Bypassing nasal NO

NO has been shown to be a potent vasodilator. When given by inhalation it dilates pulmonary vessels selectively; the systemic circulation is unaffected because of the binding of NO to hemoglobin. NO can be measured in expired gas as an indication of endogenous production in the lung. Only small amounts of NO are expired from the lower airways (2-4 ppb) and most seems to come from the nose. Very high concentrations (around 9000 ppb) have been measured in the paranasal sinuses, which also seem to be the source of NO that is measured in the nose. Whether nasal NO is part of the immunodefense system or whether it modulates ventilation-perfusion matching via autoinhalation is a subject of discussion. Recently, arterial oxygenation has been shown to improve in patients mechanically ventilated for neurological disorders when NO is added to the inspired gas ( Lundbergefa/., 19,95). These patients were considered to have essentially healthy lungs;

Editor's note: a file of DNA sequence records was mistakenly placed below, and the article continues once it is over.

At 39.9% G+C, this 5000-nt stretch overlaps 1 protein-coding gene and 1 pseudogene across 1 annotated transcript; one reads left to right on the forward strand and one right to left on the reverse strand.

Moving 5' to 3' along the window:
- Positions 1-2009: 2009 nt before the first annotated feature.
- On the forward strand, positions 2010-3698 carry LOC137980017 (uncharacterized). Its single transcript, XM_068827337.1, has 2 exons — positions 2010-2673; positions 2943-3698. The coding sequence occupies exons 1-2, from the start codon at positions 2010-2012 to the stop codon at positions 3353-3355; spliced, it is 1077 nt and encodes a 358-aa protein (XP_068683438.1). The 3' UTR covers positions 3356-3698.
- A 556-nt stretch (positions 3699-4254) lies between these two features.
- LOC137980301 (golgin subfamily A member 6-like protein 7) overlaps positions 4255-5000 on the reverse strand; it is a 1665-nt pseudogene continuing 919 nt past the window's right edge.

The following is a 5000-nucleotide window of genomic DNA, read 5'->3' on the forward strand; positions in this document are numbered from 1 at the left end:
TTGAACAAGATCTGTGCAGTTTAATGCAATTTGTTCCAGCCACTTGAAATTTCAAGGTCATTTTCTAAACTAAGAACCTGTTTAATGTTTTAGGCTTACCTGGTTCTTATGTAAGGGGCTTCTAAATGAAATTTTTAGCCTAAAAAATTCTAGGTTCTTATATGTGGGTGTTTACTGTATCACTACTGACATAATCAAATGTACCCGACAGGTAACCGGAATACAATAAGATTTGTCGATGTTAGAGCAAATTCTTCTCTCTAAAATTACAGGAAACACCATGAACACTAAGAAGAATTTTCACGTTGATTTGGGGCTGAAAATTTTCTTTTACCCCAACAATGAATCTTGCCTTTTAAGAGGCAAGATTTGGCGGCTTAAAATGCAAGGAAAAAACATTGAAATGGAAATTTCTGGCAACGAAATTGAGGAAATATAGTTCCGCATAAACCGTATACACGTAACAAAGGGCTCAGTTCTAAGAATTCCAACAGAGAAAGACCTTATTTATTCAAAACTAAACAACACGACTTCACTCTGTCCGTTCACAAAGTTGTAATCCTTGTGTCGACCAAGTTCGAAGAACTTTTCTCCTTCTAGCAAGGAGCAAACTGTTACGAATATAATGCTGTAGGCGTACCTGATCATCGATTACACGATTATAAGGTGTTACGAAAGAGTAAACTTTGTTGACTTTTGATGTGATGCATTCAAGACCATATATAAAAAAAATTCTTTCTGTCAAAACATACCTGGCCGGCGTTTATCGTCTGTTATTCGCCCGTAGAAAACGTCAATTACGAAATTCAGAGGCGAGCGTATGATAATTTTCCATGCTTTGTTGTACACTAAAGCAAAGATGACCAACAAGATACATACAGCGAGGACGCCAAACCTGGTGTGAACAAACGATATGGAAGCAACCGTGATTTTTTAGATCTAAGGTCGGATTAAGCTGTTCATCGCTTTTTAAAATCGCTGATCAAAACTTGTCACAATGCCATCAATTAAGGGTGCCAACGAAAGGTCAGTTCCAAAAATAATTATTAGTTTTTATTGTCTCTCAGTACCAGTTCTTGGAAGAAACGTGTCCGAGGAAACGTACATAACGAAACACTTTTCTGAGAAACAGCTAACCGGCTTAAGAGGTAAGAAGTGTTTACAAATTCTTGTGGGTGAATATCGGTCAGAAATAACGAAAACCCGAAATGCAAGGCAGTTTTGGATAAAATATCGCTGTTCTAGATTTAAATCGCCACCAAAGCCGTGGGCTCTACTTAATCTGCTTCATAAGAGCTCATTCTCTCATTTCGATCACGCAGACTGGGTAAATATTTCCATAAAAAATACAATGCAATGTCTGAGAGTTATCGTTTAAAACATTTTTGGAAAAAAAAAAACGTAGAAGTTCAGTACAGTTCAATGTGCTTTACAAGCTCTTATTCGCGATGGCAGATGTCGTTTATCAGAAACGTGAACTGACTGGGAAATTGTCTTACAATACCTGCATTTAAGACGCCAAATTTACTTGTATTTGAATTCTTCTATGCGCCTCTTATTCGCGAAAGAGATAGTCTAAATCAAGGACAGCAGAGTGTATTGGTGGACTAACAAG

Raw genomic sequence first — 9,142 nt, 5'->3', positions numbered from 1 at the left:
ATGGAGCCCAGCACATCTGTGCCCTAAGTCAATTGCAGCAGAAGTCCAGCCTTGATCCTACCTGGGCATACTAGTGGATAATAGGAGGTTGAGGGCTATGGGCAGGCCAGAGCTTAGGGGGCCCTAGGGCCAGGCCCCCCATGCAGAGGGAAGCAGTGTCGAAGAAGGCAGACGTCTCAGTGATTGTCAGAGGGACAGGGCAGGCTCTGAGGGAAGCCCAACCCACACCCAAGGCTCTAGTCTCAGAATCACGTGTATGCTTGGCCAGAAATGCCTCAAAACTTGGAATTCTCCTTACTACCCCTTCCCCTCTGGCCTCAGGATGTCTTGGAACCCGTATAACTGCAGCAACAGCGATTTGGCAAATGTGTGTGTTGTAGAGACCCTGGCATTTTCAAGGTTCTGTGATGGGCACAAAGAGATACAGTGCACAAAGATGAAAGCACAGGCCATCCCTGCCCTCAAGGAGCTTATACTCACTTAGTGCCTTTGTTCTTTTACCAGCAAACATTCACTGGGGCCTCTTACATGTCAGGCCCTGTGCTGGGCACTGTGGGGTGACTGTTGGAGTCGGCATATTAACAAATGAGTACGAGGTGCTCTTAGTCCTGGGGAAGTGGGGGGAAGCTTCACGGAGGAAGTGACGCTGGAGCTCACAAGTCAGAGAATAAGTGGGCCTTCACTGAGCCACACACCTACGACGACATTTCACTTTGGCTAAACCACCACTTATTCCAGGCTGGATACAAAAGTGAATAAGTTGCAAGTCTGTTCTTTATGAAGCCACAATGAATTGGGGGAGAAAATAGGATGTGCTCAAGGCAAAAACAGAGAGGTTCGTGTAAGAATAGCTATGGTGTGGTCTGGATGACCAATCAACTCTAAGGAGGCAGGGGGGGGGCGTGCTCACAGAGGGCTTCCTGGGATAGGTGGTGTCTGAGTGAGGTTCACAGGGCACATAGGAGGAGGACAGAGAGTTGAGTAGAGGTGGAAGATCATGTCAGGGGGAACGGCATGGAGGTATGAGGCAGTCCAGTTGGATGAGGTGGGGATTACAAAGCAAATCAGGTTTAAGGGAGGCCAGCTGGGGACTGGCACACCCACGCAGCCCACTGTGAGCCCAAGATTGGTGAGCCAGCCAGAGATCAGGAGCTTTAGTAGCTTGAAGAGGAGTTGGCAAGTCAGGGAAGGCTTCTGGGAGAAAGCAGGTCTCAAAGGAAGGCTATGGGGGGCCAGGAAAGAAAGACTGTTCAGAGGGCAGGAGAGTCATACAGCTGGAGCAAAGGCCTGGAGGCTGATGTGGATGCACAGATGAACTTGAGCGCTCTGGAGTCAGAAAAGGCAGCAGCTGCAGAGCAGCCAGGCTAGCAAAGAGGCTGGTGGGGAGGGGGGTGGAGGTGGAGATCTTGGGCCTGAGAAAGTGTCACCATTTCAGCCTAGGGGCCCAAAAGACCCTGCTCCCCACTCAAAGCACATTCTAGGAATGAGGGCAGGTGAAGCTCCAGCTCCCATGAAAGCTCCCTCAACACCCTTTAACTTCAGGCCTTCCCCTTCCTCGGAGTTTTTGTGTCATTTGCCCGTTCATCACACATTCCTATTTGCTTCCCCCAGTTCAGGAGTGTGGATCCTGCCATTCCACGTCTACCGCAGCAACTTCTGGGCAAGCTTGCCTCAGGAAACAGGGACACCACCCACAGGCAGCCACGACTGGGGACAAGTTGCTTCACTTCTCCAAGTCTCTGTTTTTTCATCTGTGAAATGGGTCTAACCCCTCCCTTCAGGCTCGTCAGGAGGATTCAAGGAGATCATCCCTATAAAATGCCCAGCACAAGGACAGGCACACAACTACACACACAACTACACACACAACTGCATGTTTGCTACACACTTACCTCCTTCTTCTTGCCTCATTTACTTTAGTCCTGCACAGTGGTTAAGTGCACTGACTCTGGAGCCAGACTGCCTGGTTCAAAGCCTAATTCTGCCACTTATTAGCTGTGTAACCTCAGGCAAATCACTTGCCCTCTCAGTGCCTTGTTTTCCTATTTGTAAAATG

however, an effect of 'autoinhaled' NO was still seen. This supports the hypothesis that nasal NO has a role in the regulation of ventilation-perfusion matching. If this is true, intubation of the trachea eliminates the potentially beneficial effect of nasal NO and may require replacement therapy. However, NO concentrations are extremely small, well below those used for inhalational NO treatment in acute respiratory failure ( Lundberg.etal 19,9.5).

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